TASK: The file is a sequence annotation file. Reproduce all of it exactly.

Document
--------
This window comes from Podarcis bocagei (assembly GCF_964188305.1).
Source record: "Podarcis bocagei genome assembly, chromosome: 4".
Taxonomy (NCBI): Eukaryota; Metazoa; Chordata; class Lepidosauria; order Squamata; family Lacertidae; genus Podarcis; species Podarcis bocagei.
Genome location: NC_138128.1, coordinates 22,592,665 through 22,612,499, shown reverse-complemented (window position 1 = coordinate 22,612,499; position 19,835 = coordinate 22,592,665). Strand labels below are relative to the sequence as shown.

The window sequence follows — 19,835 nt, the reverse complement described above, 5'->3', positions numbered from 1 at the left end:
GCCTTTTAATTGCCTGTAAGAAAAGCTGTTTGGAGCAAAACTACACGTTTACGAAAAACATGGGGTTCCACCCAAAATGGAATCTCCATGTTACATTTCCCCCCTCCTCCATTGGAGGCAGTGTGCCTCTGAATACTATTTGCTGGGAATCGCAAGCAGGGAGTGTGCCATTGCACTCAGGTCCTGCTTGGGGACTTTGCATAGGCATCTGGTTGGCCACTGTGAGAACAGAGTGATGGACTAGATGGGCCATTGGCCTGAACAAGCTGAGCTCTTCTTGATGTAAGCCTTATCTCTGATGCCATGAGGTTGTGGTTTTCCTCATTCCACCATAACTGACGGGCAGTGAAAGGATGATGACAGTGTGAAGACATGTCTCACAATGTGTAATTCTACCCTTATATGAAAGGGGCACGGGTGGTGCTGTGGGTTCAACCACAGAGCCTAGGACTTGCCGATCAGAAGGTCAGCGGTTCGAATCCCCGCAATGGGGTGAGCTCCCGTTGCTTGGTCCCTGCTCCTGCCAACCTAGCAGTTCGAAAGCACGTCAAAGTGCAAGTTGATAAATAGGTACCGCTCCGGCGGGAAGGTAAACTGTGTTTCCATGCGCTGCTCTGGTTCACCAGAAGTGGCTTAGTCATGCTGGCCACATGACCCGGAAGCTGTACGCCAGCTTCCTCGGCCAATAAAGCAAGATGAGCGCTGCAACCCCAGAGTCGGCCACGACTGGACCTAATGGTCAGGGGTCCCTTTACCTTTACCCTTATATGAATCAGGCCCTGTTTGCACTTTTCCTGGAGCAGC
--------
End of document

This window comes from Podarcis bocagei (assembly GCF_964188305.1).
Source record: "Podarcis bocagei genome assembly, chromosome: 4".
Taxonomy (NCBI): Eukaryota; Metazoa; Chordata; class Lepidosauria; order Squamata; family Lacertidae; genus Podarcis; species Podarcis bocagei.
Genome location: NC_138128.1, coordinates 22,592,665 through 22,612,499, shown reverse-complemented (window position 1 = coordinate 22,612,499; position 19,835 = coordinate 22,592,665). Strand labels below are relative to the sequence as shown.

The window sequence follows — 19,835 nt, the reverse complement described above, 5'->3', positions numbered from 1 at the left end:
GCCTTTTAATTGCCTGTAAGAAAAGCTGTTTGGAGCAAAACTACACGTTTACGAAAAACATGGGGTTCCACCCAAAATGGAATCTCCATGTTACATTTCCCCCCTCCTCCATTGGAGGCAGTGTGCCTCTGAATACTATTTGCTGGGAATCGCAAGCAGGGAGTGTGCCATTGCACTCAGGTCCTGCTTGGGGACTTTGCATAGGCATCTGGTTGGCCACTGTGAGAACAGAGTGATGGACTAGATGGGCCATTGGCCTGAACAAGCTGAGCTCTTCTTGATGTAAGCCTTATCTCTGATGCCATGAGGTTGTGGTTTTCCTCATTCCACCATAACTGACGGGCAGTGAAAGGATGATGACAGTGTGAAGACATGTCTCACAATGTGTAATTCTACCCTTATATGAAAGGGGCACGGGTGGTGCTGTGGGTTCAACCACAGAGCCTAGGACTTGCCGATCAGAAGGTCAGCGGTTCGAATCCCCGCAATGGGGTGAGCTCCCGTTGCTTGGTCCCTGCTCCTGCCAACCTAGCAGTTCGAAAGCACGTCAAAGTGCAAGTTGATAAATAGGTACCGCTCCGGCGGGAAGGTAAACTGTGTTTCCATGCGCTGCTCTGGTTCACCAGAAGTGGCTTAGTCATGCTGGCCACATGACCCGGAAGCTGTACGCCAGCTTCCTCGGCCAATAAAGCAAGATGAGCGCTGCAACCCCAGAGTCGGCCACGACTGGACCTAATGGTCAGGGGTCCCTTTACCTTTACCCTTATATGAATCAGGCCCTGTTTGCACTTTTCCTGGAGCAGC